But there are other voices among b-schools. According to Dr V Panduranga Rao, Director IMT, Hyderabad, the single exam will definitely help the student community, provided there is an error-free mechanism of maintaining quality and administration of the test. The appropriate example would be GMAT.

Dr Rao adds, "Different entrance exams emphasise different things which may or may not have any relevance to the 'course of study' the student intends to pursue. Aspirant's time, money and energy are being stressed out without any meaningful result." 

In fact, the issue of money was raised by quite a few people. It is largely felt that entrance exams are a big source of fund for the schools that conduct it.

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Image: Picture used for representation purposes only
Photographs: Rediff Archives
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Single exam will create confusion

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Even as students and b-schools battled it out on whether the single exam idea is practical or not, the fact that it has created confusion is also a point to be noted.

However, Sujata Khanna of Career Launcher has a totally different point of view.

She argues that if CAT is going to be retained and so also the exams by deemed universities, then which is the single exam that AICTE is talking about?

"If AICTE wants to come up with CMAT, then it will have to decide what to do with MAT and ATMA. Will they remain or be merged together or done away with?" she asks.

Ms Khanna adds that even if CMAT is made compulsory for the AICTE-affiliated b-schools, the fact will remain that with CAT, NMAT, SNAP and FMS entrance exam being allowed, CMAT will still be just another entrance exam.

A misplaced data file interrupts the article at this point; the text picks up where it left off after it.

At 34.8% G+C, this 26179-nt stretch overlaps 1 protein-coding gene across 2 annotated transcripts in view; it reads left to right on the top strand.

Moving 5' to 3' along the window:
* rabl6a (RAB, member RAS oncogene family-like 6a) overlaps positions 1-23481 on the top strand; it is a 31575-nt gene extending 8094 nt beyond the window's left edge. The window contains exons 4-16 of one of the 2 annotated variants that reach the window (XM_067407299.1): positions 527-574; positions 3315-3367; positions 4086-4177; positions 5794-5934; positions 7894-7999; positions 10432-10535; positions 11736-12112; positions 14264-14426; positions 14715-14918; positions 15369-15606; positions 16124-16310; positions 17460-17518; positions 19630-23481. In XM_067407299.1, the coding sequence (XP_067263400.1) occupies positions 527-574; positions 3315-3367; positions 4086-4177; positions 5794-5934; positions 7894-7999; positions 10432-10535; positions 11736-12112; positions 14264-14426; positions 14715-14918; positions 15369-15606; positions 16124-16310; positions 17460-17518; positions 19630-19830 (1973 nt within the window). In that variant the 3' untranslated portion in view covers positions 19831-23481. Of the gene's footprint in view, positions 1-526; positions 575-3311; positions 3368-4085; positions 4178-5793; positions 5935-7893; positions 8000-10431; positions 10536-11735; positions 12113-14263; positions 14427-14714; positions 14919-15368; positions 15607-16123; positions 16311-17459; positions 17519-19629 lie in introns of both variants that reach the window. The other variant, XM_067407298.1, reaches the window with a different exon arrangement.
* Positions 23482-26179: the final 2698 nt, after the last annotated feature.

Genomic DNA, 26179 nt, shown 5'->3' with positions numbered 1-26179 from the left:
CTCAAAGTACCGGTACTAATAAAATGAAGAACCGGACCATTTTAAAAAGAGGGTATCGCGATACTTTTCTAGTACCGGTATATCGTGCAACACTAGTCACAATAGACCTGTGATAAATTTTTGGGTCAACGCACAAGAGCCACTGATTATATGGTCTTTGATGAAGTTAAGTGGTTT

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Image: Single exam will create confusion

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Will be helpful for a small percentage of students

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Authorities clarify

An AICTE official remarked that Mantha's statement was only an idea to make it easier for students who have to take so many different exams to gain entry to a b-school. "One exam will make the system simple," said the official.

Dr Dayanand Meshram, joint director at Department of Technical Education, Maharashtra confirmed that the idea was put up but there is no finality about it, as "AICTE can only suggest, it cannot implement without necessary sanctions."

When asked whether it was a good idea from DTE point of view to have one exam, Dr Meshram said that anyway the single exam (if ever it comes into play) will affect only a small percentage of students as the IIMs and deemed universities will continue to have their own exams.

"For this small percentage of students, it will be helpful," he said.

But with both students and b-school officials stating that the idea is not too bright, why is AICTE even thinking of it?


Image: Will be helpful for a small percentage of students